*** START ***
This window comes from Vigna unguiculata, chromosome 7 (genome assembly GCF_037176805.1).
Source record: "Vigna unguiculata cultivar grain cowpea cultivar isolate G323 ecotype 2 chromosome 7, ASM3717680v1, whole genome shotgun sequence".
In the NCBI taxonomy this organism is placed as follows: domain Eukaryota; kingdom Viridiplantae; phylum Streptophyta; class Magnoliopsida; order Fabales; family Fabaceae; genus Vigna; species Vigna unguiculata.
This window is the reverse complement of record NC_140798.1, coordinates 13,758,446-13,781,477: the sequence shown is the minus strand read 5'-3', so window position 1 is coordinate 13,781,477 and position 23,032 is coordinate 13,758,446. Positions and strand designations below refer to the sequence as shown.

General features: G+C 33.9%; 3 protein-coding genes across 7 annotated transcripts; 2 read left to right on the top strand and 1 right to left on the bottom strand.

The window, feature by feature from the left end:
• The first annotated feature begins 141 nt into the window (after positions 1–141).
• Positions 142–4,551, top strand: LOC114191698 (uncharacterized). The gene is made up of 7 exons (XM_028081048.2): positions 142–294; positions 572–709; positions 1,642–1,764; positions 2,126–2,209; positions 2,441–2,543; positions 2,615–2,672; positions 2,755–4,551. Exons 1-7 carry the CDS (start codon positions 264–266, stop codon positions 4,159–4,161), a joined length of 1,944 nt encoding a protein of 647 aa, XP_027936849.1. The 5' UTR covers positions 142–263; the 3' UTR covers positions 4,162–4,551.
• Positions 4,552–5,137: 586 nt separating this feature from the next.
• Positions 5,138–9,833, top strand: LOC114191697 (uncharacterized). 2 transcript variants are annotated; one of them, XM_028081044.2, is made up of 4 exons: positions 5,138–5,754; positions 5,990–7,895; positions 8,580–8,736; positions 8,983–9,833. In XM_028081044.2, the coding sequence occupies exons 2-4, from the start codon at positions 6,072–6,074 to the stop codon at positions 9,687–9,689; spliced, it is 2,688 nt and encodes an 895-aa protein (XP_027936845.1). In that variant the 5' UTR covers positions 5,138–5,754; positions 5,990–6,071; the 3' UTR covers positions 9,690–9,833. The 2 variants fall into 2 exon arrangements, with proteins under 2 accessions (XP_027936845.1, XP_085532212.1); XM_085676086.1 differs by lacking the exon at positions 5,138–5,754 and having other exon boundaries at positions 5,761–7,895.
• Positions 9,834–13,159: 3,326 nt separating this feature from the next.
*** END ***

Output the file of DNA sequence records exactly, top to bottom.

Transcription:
This window comes from Vigna unguiculata, chromosome 7 (genome assembly GCF_037176805.1).
Source record: "Vigna unguiculata cultivar grain cowpea cultivar isolate G323 ecotype 2 chromosome 7, ASM3717680v1, whole genome shotgun sequence".
In the NCBI taxonomy this organism is placed as follows: domain Eukaryota; kingdom Viridiplantae; phylum Streptophyta; class Magnoliopsida; order Fabales; family Fabaceae; genus Vigna; species Vigna unguiculata.
This window is the reverse complement of record NC_140798.1, coordinates 13,758,446-13,781,477: the sequence shown is the minus strand read 5'-3', so window position 1 is coordinate 13,781,477 and position 23,032 is coordinate 13,758,446. Positions and strand designations below refer to the sequence as shown.

General features: G+C 33.9%; 3 protein-coding genes across 7 annotated transcripts; 2 read left to right on the top strand and 1 right to left on the bottom strand.

The window, feature by feature from the left end:
• The first annotated feature begins 141 nt into the window (after positions 1–141).
• Positions 142–4,551, top strand: LOC114191698 (uncharacterized). The gene is made up of 7 exons (XM_028081048.2): positions 142–294; positions 572–709; positions 1,642–1,764; positions 2,126–2,209; positions 2,441–2,543; positions 2,615–2,672; positions 2,755–4,551. Exons 1-7 carry the CDS (start codon positions 264–266, stop codon positions 4,159–4,161), a joined length of 1,944 nt encoding a protein of 647 aa, XP_027936849.1. The 5' UTR covers positions 142–263; the 3' UTR covers positions 4,162–4,551.
• Positions 4,552–5,137: 586 nt separating this feature from the next.
• Positions 5,138–9,833, top strand: LOC114191697 (uncharacterized). 2 transcript variants are annotated; one of them, XM_028081044.2, is made up of 4 exons: positions 5,138–5,754; positions 5,990–7,895; positions 8,580–8,736; positions 8,983–9,833. In XM_028081044.2, the coding sequence occupies exons 2-4, from the start codon at positions 6,072–6,074 to the stop codon at positions 9,687–9,689; spliced, it is 2,688 nt and encodes an 895-aa protein (XP_027936845.1). In that variant the 5' UTR covers positions 5,138–5,754; positions 5,990–6,071; the 3' UTR covers positions 9,690–9,833. The 2 variants fall into 2 exon arrangements, with proteins under 2 accessions (XP_027936845.1, XP_085532212.1); XM_085676086.1 differs by lacking the exon at positions 5,138–5,754 and having other exon boundaries at positions 5,761–7,895.
• Positions 9,834–13,159: 3,326 nt separating this feature from the next.